It seems everyone is talking about Cisco’s new routers that were launched today, so I may as well jump in with my comments as well. I’m going to take a more VoIP focused angle than the other news stories I’ve seen on Cisco’s announcement. I just got off a phone briefing with Cisco to discuss their new routers.
Essentially, today Cisco introduced what they are terming the new "Cisco Integrated Services Router Portfolio". The basic aim of the new line of routers is “our goal is an integrated systems approach to embedded services speeds IP communications deployments, while reducing operating costs and complexity.”
It’s a Router, it’s an IP-PBX, and it’s Voicemail All Rolled In One…
The new router line features secure voice, call processing, voicemail, auto attendant, voice trunks, transcoding, and conferencing – all in one integrated platform. Cisco has thrown everthing but the kitchen sink into their new routers!
Indeed they have embedded and integrated functionality for deployment flexibility, including motherboard digital signal processing slots for voice/fax modules, Cisco CallManager Express call processing, Cisco Unity Express voicemail and auto attendant, voice module for increased analog & BRI densities, as well as voice signaling encryption via embedded Virtual Private Network (VPN) hardware. They’ve also added DSP flexibility by letter customers choose the number of DSPs they need. In addition, it now has support for the Cisco Communicator and the cool Cisco 7970 Color Phone, as seen here:
Further, I have learned that Cisco is preparing Linux-based cards to go with the new routers, allowing them to run applications not based on the company's Internetwork Operating System (IOS). To power all of this “included” functionality, Cisco has definitely added some “punch” to their new router line. The new line has 5X better voice density, 7X performance, and 4X memory - all while bringing down the price point to compete with Juniper Networks which recently acquired Netscreen Technologies. But here’s the key difference - while Juniper Networks does a good job of integrating firewall, VPN, intrusion detection, anti-virus, and other security mechanisms, there is one thing sorely lacking. Take a wild guess…. they’re lacking VoIP support. That’s a big piece of the puzzle that Cisco has neatly integrated into their product line. I for one cannot think of a single major router company other than Cisco that has advanced VoIP support!
Take a look at Cisco Call Manager Express v2.0 features which is installed on these new routers and enabled via license keys. It comes in two flavors:
Advanced Integration Module
•14 hours of voice message storage (beginning with Release 2.0)
•Up to 4 simultaneous sessions/ports
•Shipping since April 2004
•Supported on Cisco 2801, 2811, 2821, 2851 and 2691, 2600XM, 3700
•Lower entry platform and price point
•100 hours of voice message storage
•Up to 8 simultaneous sessions/ports
•20GB IDE Hard Drive
•Shipping since September 2003
•Supported on Cisco 2811, 2821, 2851 and 3800 as well as Cisco 2691, 2600XM, 3700
One of the knocks against Cisco has always been price.
Well, Cisco certainly impressed me in the phone briefing. Take a look at this chart:
|VOICE & DATA EXAMPLE: BEFORE & AFTER|
|Number of IP Telephony Users||24||32|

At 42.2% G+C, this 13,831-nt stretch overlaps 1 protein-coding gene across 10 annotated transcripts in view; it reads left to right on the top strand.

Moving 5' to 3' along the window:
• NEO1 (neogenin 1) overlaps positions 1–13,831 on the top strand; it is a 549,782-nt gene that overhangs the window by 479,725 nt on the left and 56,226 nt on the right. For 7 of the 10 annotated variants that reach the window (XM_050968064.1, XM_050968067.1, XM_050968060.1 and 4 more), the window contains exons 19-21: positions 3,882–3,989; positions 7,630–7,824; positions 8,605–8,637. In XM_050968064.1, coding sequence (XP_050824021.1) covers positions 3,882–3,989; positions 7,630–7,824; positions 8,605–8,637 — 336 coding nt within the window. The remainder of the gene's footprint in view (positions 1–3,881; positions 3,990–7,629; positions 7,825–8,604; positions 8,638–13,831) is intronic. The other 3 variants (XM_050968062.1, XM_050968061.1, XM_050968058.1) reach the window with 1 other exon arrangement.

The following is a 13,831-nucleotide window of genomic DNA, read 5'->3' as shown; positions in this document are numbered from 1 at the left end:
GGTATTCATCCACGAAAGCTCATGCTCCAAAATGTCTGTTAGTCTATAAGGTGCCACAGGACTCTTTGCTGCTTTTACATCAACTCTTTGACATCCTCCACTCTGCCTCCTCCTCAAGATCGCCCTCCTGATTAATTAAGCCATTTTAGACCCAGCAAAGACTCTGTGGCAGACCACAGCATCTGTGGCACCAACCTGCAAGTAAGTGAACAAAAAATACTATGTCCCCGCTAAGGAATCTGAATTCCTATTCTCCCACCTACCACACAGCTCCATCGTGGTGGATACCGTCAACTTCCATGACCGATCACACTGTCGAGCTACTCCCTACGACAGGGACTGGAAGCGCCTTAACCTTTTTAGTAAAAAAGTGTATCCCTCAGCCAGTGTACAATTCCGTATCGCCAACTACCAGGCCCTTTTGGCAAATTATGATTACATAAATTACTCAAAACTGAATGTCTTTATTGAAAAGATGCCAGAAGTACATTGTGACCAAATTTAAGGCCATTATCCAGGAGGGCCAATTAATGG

|CallManager Express/SRST License||36||48|
|CUE (Voice Mail /AA)||18||24|
|Typical router for data||1760||2611|
|Platform needed with IPT||3725||3745|
|Price of Base Chassis||$8500||$12,000|
|Price per Seat (for Chassis)||$354||$372|
|Integrated Service Router||2811||2821|
|Price of Base Chassis||$2,495||$3,895|
|Price per seat (for Chassis)||$103||$121|
Look at the 2nd example - 2nd column. You will see two red numbers, $12,000 vs $3,895. Both of these numbers are for a 32-port IP telephony system, with 48 CallManager Express/SRT licenses, 24 voicemail boxes, and 6 conference/transcoding licenses on a base chassis.
The only difference? The $12,000 is for the old product line and the $3,895 is for the new product line. So essentially, you save $12,000 - $3,895 = $8105 savings with the new router line which ALSO has more integrated features/functionality as previously mentioned. I had to do a double-take on the phone with Cisco, "So wait a minute, you're offering more features, more functionality, AND you're offering it at a lower cost?". Cisco told me they've done a lot of work building these routers from the ground up and optimizing the components to get this price-point. Me thinks they also needed to compete with those young whippersnappers like Juniper, Netscreen, and others! : )
Take a look at this price-chart as well:
Look at these numbers - do you realize that these price points mean? It means Cisco is getting into the SOHO VoIP market BIG TIME! Did you hear me? Let me spell it out, just in case you didn't hear me, "Cisco is getting into the small office, home office space and small to medium-sized businesses with VoIP/IP-PBX functionality in a big way!". I can't tell you how many times I've been contacted by readers of my blog, the VoIP Forums, or readers of my articles in Internet Telephony Magazine asking me, "Do you have any SOHO VoIP products you can recommend to me? I'm a small shop of only 10 employees and would like to use VoIP." Well, until now, you had some small VoIP players in this space, but now it looks like Cisco is going gangbusters in the SOHO VoIP space. The new Cisco router series with integrated station & trunk-side processing, integrated VoIP built-in, and integrated voice processing (auto-attendant, IVR, voicemail) via CallManager Express is virtually a "plug and play" small business VoIP-enabled PBX system! Finally, Mom & Pops shops can get a VoIP offering without breaking the piggybank...